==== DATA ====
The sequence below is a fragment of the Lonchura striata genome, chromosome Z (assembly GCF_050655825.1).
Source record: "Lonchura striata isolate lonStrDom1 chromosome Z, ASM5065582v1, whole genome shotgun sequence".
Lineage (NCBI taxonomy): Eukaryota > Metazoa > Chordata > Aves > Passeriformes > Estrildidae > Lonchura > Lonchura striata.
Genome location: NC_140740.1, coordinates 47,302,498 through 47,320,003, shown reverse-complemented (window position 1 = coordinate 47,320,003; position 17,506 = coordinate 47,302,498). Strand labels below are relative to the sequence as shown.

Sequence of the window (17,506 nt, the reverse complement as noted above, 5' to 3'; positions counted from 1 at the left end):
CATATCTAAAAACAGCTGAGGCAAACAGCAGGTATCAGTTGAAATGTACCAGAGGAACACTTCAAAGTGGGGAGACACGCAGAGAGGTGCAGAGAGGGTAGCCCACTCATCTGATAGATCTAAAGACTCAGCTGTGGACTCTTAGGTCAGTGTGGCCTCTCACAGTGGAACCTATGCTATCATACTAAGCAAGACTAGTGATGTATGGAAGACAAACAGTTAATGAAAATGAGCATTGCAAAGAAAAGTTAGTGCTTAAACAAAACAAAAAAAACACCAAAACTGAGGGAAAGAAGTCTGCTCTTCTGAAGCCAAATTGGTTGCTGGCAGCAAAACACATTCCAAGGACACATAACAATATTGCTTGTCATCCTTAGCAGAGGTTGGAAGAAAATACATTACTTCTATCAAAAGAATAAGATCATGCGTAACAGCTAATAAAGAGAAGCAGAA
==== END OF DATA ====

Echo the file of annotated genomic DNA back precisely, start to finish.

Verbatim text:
The sequence below is a fragment of the Lonchura striata genome, chromosome Z (assembly GCF_050655825.1).
Source record: "Lonchura striata isolate lonStrDom1 chromosome Z, ASM5065582v1, whole genome shotgun sequence".
Lineage (NCBI taxonomy): Eukaryota > Metazoa > Chordata > Aves > Passeriformes > Estrildidae > Lonchura > Lonchura striata.
Genome location: NC_140740.1, coordinates 47,302,498 through 47,320,003, shown reverse-complemented (window position 1 = coordinate 47,320,003; position 17,506 = coordinate 47,302,498). Strand labels below are relative to the sequence as shown.

Sequence of the window (17,506 nt, the reverse complement as noted above, 5' to 3'; positions counted from 1 at the left end):
CATATCTAAAAACAGCTGAGGCAAACAGCAGGTATCAGTTGAAATGTACCAGAGGAACACTTCAAAGTGGGGAGACACGCAGAGAGGTGCAGAGAGGGTAGCCCACTCATCTGATAGATCTAAAGACTCAGCTGTGGACTCTTAGGTCAGTGTGGCCTCTCACAGTGGAACCTATGCTATCATACTAAGCAAGACTAGTGATGTATGGAAGACAAACAGTTAATGAAAATGAGCATTGCAAAGAAAAGTTAGTGCTTAAACAAAACAAAAAAAACACCAAAACTGAGGGAAAGAAGTCTGCTCTTCTGAAGCCAAATTGGTTGCTGGCAGCAAAACACATTCCAAGGACACATAACAATATTGCTTGTCATCCTTAGCAGAGGTTGGAAGAAAATACATTACTTCTATCAAAAGAATAAGATCATGCGTAACAGCTAATAAAGAGAAGCAGAA